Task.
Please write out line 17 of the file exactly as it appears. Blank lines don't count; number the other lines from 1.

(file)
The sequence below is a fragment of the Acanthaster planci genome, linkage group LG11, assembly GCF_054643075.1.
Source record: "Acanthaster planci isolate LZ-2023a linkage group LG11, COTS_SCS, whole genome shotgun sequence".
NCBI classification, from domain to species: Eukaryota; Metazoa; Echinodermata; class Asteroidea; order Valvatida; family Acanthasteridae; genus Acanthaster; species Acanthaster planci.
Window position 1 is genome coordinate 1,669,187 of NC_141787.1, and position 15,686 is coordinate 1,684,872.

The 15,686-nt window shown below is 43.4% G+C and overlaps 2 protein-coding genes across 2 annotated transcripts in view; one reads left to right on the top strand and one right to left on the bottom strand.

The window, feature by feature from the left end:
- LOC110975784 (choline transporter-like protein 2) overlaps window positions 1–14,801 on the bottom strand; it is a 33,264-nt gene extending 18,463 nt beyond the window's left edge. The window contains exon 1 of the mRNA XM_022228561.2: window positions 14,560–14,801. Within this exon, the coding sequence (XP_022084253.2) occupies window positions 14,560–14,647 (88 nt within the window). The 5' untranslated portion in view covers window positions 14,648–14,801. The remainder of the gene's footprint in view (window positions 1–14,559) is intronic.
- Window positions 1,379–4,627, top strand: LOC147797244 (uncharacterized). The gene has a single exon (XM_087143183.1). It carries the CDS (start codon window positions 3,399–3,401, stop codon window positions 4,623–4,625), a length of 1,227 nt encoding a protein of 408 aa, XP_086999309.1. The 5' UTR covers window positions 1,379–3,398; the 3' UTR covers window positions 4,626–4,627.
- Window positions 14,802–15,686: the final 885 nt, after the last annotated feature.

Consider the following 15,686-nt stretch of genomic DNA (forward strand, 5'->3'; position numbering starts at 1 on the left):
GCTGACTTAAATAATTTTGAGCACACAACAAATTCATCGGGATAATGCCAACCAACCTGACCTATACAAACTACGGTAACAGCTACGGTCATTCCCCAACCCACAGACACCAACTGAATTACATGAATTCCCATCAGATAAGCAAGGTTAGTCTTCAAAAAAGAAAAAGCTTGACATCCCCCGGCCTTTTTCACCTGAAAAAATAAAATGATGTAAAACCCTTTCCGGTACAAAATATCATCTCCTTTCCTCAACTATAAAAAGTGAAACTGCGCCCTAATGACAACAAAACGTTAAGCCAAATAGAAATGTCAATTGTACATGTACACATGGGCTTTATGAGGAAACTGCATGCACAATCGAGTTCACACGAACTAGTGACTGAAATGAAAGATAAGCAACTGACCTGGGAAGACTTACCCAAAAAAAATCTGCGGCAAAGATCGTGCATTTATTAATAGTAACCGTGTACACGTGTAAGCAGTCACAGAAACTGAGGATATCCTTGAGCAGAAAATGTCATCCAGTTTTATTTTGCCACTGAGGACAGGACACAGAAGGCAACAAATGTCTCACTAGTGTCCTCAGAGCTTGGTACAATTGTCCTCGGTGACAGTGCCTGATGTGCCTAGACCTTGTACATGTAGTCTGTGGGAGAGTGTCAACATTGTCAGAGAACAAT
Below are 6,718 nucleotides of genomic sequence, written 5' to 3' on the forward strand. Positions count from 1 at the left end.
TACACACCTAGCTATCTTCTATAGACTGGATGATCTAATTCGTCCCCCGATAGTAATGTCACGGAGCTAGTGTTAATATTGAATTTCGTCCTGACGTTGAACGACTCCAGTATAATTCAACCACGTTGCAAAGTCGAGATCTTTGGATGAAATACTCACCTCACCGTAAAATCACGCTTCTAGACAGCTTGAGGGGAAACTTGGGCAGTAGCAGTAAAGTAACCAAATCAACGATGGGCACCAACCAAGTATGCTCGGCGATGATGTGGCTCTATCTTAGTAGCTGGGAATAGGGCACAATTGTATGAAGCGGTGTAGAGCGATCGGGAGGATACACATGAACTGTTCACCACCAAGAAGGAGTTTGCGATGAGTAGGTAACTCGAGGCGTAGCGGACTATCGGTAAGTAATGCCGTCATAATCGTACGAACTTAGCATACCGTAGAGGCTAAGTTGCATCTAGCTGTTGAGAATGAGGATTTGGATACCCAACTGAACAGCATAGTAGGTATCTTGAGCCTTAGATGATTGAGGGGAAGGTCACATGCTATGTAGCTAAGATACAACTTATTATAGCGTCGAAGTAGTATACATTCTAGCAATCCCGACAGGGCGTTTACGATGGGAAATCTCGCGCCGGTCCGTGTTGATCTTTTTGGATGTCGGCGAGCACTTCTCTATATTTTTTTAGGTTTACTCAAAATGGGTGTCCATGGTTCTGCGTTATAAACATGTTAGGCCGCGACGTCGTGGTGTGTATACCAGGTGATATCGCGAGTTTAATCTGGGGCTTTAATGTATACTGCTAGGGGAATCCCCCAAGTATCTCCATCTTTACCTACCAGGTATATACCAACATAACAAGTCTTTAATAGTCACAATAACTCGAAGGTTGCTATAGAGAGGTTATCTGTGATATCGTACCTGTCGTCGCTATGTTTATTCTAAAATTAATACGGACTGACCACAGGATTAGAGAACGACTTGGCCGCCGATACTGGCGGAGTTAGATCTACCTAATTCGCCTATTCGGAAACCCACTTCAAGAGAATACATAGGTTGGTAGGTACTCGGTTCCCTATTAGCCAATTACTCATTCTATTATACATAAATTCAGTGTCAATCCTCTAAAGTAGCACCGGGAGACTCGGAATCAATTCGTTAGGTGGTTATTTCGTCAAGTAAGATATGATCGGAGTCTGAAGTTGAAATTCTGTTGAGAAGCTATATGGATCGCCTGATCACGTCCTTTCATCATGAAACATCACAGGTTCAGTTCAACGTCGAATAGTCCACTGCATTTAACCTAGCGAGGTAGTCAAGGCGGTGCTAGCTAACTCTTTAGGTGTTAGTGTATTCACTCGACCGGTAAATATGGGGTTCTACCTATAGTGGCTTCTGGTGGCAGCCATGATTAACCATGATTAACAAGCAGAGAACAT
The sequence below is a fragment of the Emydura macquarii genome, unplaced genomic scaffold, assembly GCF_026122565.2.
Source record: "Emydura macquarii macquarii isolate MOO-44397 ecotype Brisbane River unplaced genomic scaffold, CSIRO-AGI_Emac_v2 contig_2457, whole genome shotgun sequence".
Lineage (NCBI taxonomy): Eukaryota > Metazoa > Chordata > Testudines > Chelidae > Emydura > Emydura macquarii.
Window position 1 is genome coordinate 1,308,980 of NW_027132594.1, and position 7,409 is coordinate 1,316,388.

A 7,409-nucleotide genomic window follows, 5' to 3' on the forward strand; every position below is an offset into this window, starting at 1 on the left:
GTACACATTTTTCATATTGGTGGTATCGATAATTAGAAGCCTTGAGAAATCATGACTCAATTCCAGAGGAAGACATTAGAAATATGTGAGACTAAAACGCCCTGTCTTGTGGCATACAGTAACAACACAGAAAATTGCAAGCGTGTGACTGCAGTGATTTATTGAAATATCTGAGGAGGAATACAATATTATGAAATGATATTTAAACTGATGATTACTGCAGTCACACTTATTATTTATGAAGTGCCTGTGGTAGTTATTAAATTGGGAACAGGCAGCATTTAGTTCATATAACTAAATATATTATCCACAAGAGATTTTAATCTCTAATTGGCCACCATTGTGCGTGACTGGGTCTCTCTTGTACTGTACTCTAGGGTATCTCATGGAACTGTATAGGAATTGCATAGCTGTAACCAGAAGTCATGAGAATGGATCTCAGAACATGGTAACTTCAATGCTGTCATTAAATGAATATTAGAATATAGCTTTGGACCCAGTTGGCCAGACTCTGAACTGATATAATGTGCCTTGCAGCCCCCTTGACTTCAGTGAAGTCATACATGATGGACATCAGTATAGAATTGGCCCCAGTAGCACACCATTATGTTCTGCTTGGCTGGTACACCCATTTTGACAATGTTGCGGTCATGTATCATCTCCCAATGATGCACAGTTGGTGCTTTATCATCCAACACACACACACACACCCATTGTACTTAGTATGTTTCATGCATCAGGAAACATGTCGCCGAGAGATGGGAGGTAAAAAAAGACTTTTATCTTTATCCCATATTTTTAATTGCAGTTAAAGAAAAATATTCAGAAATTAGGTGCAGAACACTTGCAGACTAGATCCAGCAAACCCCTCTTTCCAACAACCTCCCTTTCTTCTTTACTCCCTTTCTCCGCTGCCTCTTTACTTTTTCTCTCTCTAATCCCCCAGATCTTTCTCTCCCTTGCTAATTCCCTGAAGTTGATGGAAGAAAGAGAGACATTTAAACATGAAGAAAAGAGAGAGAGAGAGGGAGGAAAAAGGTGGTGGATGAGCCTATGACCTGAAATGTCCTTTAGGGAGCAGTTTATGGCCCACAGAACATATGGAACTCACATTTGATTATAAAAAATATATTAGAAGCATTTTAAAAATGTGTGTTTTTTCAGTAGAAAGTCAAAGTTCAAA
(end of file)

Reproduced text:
Window position 1 is genome coordinate 1,308,980 of NW_027132594.1, and position 7,409 is coordinate 1,316,388.